The Consumer Financial Protection Bureau issued a final interpretive rule that establishes lenders’ requirements for providing mortgage applicants with a list of local homeownership counseling organizations.
The final rule restates guidance first issued by the CFPB in 2013, and also provides new guidance for lenders that are compiling their own list of housing counselors.
“Buying a home is often the largest financial decision in a consumer’s lifetime, and we want to ensure that consumers can access the independent and informed advice they deserve before making that decision,” said CFPB Director Richard Cordray.
“Housing counselors are a crucial source of that helpful advice,” Cordray continued. “We will continue to work to improve the home-buying experience for consumers, and today’s interpretive rule will help industry comply with these important protections.”
The CFPB’s final rule includes new instructions about how to provide applicants abroad with homeownership counseling lists; permissible geolocation tools; combining the homeownership counseling list with other disclosures; use of a consumer’s mailing address to provide the list; and high-cost mortgage counseling qualifications and lender participation in such counseling, the CFPB said.
Under the rules adopted as part of the Dodd-Frank Wall Street Reform and Consumer Protection Act, lenders are required to provide applicants with a list of local housing counselors.
Consumers are to receive these lists shortly after they apply for a mortgage, so they know where to get help when deciding what loan is best for them, the CFPB said.
Lenders may fulfill the Dodd-Frank-stipulated requirement by using CFPB-developed housing counseling lists, which are available through an online tool the Bureau created in 2013, or by generating their own lists using the same U.S. Department of Housing and Urban Development data that the CFPB uses to build its lists.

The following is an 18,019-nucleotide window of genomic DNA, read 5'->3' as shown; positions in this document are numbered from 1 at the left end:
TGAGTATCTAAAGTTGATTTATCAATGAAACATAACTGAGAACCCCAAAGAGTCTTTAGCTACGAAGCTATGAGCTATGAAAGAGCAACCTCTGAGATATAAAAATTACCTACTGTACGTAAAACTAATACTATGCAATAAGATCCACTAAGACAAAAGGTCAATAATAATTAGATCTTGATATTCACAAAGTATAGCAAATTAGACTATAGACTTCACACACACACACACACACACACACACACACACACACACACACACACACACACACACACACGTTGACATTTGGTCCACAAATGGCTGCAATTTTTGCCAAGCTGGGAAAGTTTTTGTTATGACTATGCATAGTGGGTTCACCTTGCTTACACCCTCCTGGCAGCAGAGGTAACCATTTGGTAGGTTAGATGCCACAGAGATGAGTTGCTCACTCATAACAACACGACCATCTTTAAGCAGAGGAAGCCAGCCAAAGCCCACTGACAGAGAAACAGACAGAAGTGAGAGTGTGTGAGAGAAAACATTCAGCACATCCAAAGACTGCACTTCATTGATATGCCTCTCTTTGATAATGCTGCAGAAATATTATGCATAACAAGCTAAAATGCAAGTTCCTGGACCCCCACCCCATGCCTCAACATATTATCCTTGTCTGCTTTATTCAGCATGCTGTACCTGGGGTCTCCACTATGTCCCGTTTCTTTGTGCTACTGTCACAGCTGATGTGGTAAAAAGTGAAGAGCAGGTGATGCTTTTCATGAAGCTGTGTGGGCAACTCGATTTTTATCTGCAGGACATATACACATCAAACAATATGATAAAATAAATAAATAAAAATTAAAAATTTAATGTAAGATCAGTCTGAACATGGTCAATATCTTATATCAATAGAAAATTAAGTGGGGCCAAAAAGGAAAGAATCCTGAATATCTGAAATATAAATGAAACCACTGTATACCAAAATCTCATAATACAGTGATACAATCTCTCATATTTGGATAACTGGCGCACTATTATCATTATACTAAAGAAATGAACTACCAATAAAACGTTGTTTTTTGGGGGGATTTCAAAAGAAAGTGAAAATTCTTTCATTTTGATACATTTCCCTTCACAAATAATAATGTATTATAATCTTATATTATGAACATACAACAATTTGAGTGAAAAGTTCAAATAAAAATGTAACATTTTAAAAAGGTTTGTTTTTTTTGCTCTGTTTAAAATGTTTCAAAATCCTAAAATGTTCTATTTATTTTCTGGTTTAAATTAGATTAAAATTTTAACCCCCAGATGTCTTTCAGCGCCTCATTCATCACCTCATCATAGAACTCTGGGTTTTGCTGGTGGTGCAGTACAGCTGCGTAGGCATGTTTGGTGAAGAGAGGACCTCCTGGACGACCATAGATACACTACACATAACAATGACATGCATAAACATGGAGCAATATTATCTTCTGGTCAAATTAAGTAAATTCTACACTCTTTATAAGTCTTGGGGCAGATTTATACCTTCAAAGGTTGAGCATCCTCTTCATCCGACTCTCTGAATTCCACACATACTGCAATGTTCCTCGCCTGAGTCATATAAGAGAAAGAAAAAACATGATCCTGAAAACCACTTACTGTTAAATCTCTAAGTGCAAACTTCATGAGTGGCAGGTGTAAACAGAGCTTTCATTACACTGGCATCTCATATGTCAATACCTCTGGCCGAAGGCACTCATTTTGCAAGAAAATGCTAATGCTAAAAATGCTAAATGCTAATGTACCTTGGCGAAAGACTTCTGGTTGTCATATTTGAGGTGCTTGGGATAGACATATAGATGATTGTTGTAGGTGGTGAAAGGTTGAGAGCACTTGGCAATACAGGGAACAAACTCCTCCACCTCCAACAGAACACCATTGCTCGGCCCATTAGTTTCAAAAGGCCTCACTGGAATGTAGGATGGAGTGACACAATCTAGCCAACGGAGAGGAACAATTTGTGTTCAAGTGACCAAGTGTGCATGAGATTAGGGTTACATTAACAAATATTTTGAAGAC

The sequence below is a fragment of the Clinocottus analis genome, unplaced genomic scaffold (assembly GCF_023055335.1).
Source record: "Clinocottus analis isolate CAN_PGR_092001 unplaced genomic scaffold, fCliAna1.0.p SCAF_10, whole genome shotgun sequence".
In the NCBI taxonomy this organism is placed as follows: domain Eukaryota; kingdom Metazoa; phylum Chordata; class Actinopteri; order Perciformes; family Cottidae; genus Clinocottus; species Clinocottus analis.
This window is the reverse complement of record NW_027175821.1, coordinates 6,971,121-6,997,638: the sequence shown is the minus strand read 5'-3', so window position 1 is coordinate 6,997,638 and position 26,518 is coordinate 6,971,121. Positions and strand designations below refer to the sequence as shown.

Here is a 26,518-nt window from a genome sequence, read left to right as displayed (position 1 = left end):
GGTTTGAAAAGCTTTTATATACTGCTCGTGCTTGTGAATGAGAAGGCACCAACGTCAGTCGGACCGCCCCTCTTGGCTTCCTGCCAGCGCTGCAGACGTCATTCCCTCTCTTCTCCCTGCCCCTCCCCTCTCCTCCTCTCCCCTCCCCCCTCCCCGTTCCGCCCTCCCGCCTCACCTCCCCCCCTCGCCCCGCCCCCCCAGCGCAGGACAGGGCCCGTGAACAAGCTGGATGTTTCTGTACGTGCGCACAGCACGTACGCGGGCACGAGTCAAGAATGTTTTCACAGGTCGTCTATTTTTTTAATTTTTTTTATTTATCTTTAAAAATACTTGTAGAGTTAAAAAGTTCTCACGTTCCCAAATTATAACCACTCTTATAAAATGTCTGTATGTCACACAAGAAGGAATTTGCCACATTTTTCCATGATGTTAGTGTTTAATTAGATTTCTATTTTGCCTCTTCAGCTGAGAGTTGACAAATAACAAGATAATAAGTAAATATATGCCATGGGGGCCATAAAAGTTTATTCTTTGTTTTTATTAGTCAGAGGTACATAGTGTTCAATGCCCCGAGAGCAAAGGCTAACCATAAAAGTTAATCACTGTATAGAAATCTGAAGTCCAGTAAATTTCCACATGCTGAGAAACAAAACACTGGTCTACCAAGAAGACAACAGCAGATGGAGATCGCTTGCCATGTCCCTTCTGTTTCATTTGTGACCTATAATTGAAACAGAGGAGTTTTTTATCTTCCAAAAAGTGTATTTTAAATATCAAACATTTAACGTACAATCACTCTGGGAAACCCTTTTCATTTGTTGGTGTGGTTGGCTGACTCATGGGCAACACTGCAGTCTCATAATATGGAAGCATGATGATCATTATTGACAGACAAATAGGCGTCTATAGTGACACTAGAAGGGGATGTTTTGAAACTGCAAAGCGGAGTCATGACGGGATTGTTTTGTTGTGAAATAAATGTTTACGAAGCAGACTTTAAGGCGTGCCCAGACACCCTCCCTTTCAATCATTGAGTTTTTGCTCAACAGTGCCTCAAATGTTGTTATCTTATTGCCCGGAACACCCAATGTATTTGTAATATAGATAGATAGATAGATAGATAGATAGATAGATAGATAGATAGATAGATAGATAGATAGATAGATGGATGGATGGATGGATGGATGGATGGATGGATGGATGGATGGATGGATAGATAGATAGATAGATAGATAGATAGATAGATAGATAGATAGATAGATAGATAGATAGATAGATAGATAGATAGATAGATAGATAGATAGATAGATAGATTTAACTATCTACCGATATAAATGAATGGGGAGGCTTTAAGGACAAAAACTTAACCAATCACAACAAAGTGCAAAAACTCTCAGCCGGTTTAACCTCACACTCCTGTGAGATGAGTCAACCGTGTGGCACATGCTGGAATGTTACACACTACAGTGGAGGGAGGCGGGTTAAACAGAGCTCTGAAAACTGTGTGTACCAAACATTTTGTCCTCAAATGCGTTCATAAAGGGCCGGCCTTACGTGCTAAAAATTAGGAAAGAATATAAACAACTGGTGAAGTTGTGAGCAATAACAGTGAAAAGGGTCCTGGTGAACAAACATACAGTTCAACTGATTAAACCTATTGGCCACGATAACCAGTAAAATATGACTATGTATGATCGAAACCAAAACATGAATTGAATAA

One of the sections of the CFPB’s final rule deals with “high-cost mortgage counseling.” The CFPB’s Regulation Z stipulates that a lender cannot extend a “high-cost” mortgage unless the lender receives written certification that the borrower obtained counseling from a HUD-approved counselor.
The CFPB also noted that there is some concern over lenders directly participating in housing counseling.
“The Bureau has also received information that consumers may be receiving high-cost mortgage counseling by telephone in a creditor’s office while the creditor is present and listening-in,” the CFPB said in the published version of the final rule. “Such listening in may be objectionable by certain counselors, as it could diminish the quality of counseling.”
The CFPB states that lenders may be allowed to participate in the calls at the counselor’s request but reminds lenders of the “anti-steering provision,” which prohibits lenders from pushing a particular counselor.
“The Bureau believes that counselor independence and impartiality, which the anti-steering provision seeks to preserve, may be adversely affected by a concern that another counselor may be selected or the content of the counseling influenced if the counselor requests that the creditor not listen to the counseling and the creditor does not agree,” the CFPB said.
“Counselor independence and impartiality may also be compromised by the knowledge that the creditor is listening-in to the advice given,” the CFPB continued. “Moreover, creditor participation in such conversations may influence loan applicants away from a full and frank conversation with an independent and impartial counselor, thus undermining the purpose of the rule.”
Click here to read the CFPB’s final rule in full.